For my older quest, for 150 to 180 gram loads, I have to preheat to about 400, and stay at around 9 amps (110 volt land) till I'm close to the first crack. For light roasts, I then back off to 4 to 5 amps, for darker roasts, proportionally less. I keep the airflow high for dry process, medium for wet process. If you have an ET meter, keep it around 500F, but for light roasts drop it gradually to 450 (start dropping when the BT is 350, finish when you get to 390), so you can get enough development time for natural sweetness.
Jim Schulman


Postby TonyC » Aug 12, 2018, 4:33 pm

Thanks Karl, I have been happy with my Coffee Shrub TC's, and they work great with Artisan. I have used both Artisan and Roastmaster, and while Roastmaster works well w/IOS, I found support for Artisan here at HB to be really great (although I would love to have someone point me to specifics on how to set up sliders for Fan and Heat - as I have been 'befuddled' when looking at posted links).

Jim, thanks for your follow up as well, as I have read nearly all of your Quest posts, which has been a great learning experience. A couple of quick follow up questions on your post:

1. Could you elaborate a bit on drying time (I am using Artisan). I see quite a few comments on DE being to 300F, which of course would vary some based on green type, etc. I have a hard time determining through sight of where I am in drying process (benefit of me turning 'vintage') and tend to shoot for BT of 300F as my selection for Dry End. Is that reasonable?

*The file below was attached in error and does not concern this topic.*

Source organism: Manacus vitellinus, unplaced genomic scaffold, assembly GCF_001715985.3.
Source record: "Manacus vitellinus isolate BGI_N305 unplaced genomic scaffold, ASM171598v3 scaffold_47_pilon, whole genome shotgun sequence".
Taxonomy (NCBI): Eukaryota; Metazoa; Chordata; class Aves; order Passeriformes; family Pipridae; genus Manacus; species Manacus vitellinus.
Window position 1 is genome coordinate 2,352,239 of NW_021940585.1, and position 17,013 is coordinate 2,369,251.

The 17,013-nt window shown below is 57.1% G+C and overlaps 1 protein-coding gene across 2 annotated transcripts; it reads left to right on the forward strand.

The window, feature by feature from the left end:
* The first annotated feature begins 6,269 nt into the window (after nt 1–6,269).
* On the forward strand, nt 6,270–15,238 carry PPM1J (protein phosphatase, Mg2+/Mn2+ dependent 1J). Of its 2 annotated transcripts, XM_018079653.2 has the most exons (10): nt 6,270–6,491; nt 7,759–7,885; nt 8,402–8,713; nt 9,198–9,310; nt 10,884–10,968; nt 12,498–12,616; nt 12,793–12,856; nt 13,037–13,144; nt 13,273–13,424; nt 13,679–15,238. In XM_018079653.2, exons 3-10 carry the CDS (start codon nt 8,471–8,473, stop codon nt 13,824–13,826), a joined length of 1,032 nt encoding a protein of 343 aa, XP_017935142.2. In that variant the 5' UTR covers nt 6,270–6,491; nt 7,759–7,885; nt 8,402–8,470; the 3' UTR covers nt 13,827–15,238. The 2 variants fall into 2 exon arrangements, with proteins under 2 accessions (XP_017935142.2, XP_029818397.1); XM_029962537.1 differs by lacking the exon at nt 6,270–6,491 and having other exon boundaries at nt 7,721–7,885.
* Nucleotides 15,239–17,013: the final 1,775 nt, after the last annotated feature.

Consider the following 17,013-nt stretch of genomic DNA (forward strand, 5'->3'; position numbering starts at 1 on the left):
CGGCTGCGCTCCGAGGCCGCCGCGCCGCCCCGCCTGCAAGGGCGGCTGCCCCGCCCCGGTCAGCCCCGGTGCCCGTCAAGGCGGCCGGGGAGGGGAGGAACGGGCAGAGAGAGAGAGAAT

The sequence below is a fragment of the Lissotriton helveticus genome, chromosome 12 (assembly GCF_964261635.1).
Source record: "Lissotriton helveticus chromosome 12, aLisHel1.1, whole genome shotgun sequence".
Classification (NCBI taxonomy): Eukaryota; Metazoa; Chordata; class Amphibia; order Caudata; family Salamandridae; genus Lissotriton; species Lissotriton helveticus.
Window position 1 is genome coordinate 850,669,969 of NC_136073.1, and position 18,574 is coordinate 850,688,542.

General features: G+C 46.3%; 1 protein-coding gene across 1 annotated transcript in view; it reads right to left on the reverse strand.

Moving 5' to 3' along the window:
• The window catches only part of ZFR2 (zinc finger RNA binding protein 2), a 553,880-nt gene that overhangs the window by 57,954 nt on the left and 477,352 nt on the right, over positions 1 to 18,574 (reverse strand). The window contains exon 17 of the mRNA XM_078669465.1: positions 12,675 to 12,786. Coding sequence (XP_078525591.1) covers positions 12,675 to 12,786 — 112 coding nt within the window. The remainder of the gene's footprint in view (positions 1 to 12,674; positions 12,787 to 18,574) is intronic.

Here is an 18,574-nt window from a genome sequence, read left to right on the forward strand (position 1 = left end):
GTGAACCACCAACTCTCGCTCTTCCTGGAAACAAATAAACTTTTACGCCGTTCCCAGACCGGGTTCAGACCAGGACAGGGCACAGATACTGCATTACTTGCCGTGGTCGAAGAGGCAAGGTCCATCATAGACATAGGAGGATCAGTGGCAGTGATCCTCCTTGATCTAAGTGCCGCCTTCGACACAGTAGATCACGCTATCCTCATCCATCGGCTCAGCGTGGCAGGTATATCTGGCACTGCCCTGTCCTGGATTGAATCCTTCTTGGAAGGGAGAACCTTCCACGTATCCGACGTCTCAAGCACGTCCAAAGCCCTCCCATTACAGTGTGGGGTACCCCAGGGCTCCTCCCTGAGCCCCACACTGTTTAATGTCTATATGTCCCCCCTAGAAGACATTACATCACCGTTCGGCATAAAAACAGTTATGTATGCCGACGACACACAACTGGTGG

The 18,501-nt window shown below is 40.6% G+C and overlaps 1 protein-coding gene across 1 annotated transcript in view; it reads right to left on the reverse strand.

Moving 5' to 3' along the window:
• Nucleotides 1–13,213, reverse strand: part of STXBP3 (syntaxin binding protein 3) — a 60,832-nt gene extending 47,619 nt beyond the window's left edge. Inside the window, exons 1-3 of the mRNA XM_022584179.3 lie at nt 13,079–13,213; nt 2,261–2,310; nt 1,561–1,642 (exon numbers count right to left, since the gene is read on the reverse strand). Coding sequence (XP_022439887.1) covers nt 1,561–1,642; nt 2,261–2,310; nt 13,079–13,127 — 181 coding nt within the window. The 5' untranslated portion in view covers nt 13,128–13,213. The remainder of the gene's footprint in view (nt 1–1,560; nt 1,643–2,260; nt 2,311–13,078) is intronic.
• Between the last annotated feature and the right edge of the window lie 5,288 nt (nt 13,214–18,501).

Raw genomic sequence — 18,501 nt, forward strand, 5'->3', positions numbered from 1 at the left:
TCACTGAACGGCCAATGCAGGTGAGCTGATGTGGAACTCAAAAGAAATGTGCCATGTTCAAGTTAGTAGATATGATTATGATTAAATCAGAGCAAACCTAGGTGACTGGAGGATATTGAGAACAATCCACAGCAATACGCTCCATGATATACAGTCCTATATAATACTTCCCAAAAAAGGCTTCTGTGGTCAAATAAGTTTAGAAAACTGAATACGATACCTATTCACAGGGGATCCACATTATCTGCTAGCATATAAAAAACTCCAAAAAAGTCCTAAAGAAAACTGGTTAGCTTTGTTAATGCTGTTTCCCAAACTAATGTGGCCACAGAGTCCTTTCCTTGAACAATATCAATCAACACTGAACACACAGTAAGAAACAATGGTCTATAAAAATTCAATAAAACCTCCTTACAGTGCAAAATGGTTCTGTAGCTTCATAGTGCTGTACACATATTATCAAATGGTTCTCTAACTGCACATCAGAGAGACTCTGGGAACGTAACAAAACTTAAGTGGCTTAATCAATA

2. When you start dropping heat at BT of 350, could you elaborate a bit on how much? I find that I am riding my amp control on Quest (or Watts on K-O-W) but seem to overshoot or undershoot, due to lag between change in input and change to MET. Any suggestions?


User avatar
Team HB

Postby another_jim » Aug 12, 2018, 6:58 pm

The lags are long, so pretend to be a PID controller (or tanker captain) and start making small adjustments way ahead of the time you want to see a change. For me, the lag is about 60 to 90 seconds; but I'm using a slower mechanical thermometer for ET. The bean temperature responds to changes in ET, so the ROR is no faster either.

I get yellowing between 300 and 320. I spike the amps within this range (then back off again at 350) but I haven't seen much difference in doing it earlier or later. The big thing for light roasts is to have the ET down to about 450F by the first crack, since the roast will finish in a minute or so, and be underdeveloped, if you are still up at 500F. For medium or dark roasts, this isn't necessary.

The ET values are for my setup, and they seemingly vary dramatically from roaster to roaster, so you'll need to translate. The key is to get in three to four minutes after the first crack starts, regardless of roast depth. In a dozen roasts or so, you'll know what range of ETs that requires on your setup.
Jim Schulman


Postby EddyQ » Aug 13, 2018, 9:05 pm

TonyC wrote:I have a couple of handheld anemometers and used them to measure fan output on Quest.

The fan output from the Quest M3s is a combination of air through the drum and from the other electrics cooling fan.


Postby TonyC » Aug 25, 2018, 6:05 pm

Thanks Eddy, I thought I read in another post, that fan on bottom (for cooling electronics) was exiting air on bottom rather than pulling in air from bottom....